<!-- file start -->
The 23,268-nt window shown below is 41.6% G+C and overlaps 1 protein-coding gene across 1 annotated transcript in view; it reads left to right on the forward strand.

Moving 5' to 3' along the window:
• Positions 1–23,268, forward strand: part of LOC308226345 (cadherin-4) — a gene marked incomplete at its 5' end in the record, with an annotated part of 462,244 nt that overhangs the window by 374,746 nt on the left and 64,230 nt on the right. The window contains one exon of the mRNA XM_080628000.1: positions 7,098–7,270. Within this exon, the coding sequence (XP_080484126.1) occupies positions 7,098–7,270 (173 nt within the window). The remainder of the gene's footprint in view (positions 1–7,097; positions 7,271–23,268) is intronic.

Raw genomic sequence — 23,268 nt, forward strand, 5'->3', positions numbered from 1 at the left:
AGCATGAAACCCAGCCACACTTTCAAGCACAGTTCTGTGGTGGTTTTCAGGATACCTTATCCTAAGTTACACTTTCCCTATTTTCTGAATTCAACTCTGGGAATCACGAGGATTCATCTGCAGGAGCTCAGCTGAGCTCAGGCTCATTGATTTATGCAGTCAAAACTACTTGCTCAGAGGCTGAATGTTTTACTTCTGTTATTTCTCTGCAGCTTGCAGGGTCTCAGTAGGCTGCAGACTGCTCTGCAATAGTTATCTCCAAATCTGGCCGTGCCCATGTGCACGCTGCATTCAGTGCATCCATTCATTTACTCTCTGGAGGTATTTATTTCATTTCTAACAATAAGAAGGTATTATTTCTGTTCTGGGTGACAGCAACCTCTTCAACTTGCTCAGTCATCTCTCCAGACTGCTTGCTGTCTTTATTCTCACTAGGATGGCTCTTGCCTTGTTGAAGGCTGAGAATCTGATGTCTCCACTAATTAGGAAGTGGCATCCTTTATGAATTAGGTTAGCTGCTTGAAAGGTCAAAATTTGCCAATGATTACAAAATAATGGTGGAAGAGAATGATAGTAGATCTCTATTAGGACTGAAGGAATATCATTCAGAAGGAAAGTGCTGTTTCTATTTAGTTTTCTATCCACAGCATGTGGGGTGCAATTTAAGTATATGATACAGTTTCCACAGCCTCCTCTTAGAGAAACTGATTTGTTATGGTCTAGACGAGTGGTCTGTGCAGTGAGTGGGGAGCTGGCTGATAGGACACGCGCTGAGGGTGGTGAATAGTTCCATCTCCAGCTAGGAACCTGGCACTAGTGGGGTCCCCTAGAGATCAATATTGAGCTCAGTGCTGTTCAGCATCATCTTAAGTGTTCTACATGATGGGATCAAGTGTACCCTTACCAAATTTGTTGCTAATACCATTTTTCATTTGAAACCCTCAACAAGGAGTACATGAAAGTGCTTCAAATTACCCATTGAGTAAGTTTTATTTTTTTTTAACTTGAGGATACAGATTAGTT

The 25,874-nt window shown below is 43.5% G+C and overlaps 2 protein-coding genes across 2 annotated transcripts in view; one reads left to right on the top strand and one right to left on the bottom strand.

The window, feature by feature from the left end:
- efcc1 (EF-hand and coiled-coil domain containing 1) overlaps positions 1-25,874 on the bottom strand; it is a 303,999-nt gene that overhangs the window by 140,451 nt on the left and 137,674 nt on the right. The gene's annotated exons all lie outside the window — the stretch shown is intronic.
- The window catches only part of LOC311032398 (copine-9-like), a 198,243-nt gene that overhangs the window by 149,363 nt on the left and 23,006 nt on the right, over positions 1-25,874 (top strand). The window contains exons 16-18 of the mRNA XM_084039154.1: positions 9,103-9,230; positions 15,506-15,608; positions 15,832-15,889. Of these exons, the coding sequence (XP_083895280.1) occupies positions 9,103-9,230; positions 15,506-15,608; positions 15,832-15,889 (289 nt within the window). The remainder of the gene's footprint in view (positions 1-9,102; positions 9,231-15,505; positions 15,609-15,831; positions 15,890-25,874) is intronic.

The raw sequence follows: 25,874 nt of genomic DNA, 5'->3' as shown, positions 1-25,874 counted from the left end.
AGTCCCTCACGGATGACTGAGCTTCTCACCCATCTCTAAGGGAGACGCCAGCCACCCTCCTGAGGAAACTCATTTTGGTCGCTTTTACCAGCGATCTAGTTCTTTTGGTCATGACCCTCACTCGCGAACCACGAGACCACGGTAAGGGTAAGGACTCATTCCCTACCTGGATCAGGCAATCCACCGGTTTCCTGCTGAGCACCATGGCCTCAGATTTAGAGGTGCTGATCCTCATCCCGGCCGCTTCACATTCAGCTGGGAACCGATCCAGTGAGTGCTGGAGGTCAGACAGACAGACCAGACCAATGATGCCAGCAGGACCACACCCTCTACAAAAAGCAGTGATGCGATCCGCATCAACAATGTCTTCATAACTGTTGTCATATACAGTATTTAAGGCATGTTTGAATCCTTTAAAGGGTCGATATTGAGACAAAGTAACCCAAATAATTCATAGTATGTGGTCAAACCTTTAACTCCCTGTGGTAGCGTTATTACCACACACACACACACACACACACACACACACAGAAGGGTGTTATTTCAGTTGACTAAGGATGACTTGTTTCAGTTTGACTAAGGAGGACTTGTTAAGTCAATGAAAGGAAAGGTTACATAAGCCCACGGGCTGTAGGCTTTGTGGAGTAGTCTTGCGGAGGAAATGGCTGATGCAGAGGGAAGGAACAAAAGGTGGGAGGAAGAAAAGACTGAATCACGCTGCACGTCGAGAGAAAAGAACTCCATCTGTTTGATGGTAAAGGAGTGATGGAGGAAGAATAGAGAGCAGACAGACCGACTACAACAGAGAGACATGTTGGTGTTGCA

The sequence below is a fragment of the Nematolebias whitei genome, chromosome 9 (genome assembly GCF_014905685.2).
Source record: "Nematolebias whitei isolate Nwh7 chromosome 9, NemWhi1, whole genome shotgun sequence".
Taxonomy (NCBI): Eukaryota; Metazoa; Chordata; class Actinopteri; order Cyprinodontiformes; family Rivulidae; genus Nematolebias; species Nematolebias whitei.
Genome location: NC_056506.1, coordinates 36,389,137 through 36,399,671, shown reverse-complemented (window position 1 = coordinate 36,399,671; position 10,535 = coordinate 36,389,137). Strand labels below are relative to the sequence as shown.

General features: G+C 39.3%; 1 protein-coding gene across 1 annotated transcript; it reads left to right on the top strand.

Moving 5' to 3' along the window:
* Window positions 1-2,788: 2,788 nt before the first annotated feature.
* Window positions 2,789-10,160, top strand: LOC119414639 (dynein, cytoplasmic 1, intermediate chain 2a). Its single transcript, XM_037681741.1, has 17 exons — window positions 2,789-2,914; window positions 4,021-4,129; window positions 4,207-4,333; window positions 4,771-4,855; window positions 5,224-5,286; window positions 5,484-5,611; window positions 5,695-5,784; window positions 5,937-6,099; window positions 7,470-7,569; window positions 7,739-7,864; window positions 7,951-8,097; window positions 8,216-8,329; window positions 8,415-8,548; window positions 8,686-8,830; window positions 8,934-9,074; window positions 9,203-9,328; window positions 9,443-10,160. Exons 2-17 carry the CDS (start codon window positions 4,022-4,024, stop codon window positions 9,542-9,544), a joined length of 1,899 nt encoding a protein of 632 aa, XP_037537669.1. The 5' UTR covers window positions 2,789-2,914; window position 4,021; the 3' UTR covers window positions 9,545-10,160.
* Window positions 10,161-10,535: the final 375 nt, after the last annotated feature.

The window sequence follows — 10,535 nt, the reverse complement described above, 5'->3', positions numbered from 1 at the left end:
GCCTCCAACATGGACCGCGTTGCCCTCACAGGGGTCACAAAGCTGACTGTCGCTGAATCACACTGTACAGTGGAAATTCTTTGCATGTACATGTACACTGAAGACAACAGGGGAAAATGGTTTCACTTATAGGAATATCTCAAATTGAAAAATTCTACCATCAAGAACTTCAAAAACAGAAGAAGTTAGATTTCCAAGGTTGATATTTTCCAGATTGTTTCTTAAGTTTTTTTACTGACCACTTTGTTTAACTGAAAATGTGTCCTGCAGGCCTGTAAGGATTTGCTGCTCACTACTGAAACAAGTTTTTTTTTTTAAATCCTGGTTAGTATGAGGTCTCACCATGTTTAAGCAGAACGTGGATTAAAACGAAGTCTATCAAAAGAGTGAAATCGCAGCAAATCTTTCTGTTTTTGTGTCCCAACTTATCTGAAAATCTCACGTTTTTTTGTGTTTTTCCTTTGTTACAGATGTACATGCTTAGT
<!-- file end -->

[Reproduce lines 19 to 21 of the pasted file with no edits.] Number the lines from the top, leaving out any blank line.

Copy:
* Window positions 2,789-10,160, top strand: LOC119414639 (dynein, cytoplasmic 1, intermediate chain 2a). Its single transcript, XM_037681741.1, has 17 exons — window positions 2,789-2,914; window positions 4,021-4,129; window positions 4,207-4,333; window positions 4,771-4,855; window positions 5,224-5,286; window positions 5,484-5,611; window positions 5,695-5,784; window positions 5,937-6,099; window positions 7,470-7,569; window positions 7,739-7,864; window positions 7,951-8,097; window positions 8,216-8,329; window positions 8,415-8,548; window positions 8,686-8,830; window positions 8,934-9,074; window positions 9,203-9,328; window positions 9,443-10,160. Exons 2-17 carry the CDS (start codon window positions 4,022-4,024, stop codon window positions 9,542-9,544), a joined length of 1,899 nt encoding a protein of 632 aa, XP_037537669.1. The 5' UTR covers window positions 2,789-2,914; window position 4,021; the 3' UTR covers window positions 9,545-10,160.
* Window positions 10,161-10,535: the final 375 nt, after the last annotated feature.

The window sequence follows — 10,535 nt, the reverse complement described above, 5'->3', positions numbered from 1 at the left end: